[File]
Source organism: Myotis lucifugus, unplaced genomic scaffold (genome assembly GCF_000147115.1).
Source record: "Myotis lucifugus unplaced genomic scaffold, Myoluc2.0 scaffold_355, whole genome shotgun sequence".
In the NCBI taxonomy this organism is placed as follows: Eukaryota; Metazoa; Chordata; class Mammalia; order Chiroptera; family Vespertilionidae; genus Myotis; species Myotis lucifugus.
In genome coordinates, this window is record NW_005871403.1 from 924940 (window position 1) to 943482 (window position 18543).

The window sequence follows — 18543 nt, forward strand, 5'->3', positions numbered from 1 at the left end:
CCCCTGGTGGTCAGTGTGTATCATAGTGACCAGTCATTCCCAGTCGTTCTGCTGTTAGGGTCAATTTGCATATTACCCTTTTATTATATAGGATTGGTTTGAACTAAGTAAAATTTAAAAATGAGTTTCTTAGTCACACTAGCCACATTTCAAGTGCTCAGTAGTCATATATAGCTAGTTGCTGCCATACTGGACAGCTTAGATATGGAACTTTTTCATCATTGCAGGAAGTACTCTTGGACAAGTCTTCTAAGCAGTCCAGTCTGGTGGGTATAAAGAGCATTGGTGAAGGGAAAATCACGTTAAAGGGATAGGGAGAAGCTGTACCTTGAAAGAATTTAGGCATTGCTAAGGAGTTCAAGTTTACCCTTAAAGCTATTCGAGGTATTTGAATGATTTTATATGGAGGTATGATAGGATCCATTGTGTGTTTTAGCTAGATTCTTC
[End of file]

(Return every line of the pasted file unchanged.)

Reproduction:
Source organism: Myotis lucifugus, unplaced genomic scaffold (genome assembly GCF_000147115.1).
Source record: "Myotis lucifugus unplaced genomic scaffold, Myoluc2.0 scaffold_355, whole genome shotgun sequence".
In the NCBI taxonomy this organism is placed as follows: Eukaryota; Metazoa; Chordata; class Mammalia; order Chiroptera; family Vespertilionidae; genus Myotis; species Myotis lucifugus.
In genome coordinates, this window is record NW_005871403.1 from 924940 (window position 1) to 943482 (window position 18543).

The window sequence follows — 18543 nt, forward strand, 5'->3', positions numbered from 1 at the left end:
CCCCTGGTGGTCAGTGTGTATCATAGTGACCAGTCATTCCCAGTCGTTCTGCTGTTAGGGTCAATTTGCATATTACCCTTTTATTATATAGGATTGGTTTGAACTAAGTAAAATTTAAAAATGAGTTTCTTAGTCACACTAGCCACATTTCAAGTGCTCAGTAGTCATATATAGCTAGTTGCTGCCATACTGGACAGCTTAGATATGGAACTTTTTCATCATTGCAGGAAGTACTCTTGGACAAGTCTTCTAAGCAGTCCAGTCTGGTGGGTATAAAGAGCATTGGTGAAGGGAAAATCACGTTAAAGGGATAGGGAGAAGCTGTACCTTGAAAGAATTTAGGCATTGCTAAGGAGTTCAAGTTTACCCTTAAAGCTATTCGAGGTATTTGAATGATTTTATATGGAGGTATGATAGGATCCATTGTGTGTTTTAGCTAGATTCTTC